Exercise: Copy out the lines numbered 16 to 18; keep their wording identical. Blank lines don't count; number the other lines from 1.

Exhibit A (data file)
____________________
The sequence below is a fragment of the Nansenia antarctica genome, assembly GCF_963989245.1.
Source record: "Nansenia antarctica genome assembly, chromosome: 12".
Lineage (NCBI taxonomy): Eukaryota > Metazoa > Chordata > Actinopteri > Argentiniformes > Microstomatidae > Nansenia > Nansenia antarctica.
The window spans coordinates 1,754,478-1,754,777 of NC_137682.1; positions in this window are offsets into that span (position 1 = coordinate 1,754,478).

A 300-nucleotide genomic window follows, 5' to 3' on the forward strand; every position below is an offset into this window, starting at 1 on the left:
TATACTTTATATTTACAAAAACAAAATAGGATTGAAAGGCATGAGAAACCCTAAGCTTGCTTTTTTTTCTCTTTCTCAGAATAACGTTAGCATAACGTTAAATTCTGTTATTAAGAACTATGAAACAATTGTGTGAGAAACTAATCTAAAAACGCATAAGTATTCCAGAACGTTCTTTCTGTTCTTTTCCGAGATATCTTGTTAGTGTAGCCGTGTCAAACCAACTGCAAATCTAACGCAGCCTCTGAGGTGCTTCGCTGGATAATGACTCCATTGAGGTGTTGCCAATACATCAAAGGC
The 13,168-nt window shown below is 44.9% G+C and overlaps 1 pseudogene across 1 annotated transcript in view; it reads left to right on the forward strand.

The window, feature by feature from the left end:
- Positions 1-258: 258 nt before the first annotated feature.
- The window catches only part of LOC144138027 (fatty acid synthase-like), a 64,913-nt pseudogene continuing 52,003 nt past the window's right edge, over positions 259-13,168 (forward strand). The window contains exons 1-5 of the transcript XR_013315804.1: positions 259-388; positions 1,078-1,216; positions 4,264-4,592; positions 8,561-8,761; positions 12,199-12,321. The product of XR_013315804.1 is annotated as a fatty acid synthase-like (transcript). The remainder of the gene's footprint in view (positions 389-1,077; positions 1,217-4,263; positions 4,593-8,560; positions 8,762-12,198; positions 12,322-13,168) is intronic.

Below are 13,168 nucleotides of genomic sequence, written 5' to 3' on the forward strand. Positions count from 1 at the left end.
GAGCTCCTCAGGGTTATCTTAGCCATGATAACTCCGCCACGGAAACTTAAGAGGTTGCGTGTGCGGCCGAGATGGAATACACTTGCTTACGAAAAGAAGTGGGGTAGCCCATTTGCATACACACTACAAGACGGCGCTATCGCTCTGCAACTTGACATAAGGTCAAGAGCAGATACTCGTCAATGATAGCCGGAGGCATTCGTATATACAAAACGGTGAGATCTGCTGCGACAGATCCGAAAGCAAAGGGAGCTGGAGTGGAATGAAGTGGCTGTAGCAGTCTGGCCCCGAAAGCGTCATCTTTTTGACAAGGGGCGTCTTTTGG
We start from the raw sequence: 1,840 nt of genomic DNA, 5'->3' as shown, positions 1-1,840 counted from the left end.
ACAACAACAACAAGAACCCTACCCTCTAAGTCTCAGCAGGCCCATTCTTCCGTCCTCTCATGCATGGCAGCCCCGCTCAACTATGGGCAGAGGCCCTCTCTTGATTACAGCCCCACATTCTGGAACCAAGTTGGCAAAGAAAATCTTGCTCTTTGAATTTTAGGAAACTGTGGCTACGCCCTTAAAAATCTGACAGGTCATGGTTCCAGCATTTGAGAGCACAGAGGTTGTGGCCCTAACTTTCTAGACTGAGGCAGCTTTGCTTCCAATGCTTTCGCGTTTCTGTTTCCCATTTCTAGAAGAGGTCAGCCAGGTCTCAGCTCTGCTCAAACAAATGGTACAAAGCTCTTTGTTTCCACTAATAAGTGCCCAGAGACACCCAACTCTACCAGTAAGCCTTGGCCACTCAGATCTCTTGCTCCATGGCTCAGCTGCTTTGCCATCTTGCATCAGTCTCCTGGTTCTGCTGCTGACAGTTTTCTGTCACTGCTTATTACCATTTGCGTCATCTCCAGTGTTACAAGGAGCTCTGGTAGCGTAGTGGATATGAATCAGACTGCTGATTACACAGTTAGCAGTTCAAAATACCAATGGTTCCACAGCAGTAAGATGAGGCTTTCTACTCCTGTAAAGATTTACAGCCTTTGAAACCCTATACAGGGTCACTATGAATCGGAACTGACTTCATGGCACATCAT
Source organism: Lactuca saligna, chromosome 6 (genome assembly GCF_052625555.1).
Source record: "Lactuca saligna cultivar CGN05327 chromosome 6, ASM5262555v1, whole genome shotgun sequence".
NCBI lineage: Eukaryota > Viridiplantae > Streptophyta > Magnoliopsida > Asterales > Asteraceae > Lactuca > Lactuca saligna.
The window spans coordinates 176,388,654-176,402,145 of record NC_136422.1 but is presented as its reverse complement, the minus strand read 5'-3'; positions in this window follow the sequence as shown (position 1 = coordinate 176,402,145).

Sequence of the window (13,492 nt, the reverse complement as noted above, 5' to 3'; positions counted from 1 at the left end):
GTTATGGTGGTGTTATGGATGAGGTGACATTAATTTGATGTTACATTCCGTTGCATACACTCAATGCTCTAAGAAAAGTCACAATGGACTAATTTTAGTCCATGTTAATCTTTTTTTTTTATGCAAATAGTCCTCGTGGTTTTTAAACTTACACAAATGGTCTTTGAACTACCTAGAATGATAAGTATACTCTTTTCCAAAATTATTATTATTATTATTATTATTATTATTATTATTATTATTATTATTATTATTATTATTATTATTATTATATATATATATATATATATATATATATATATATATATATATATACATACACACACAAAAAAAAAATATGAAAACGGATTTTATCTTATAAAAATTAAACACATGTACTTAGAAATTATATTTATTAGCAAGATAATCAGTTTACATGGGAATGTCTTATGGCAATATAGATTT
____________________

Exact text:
Source record: "Lactuca saligna cultivar CGN05327 chromosome 6, ASM5262555v1, whole genome shotgun sequence".
NCBI lineage: Eukaryota > Viridiplantae > Streptophyta > Magnoliopsida > Asterales > Asteraceae > Lactuca > Lactuca saligna.
The window spans coordinates 176,388,654-176,402,145 of record NC_136422.1 but is presented as its reverse complement, the minus strand read 5'-3'; positions in this window follow the sequence as shown (position 1 = coordinate 176,402,145).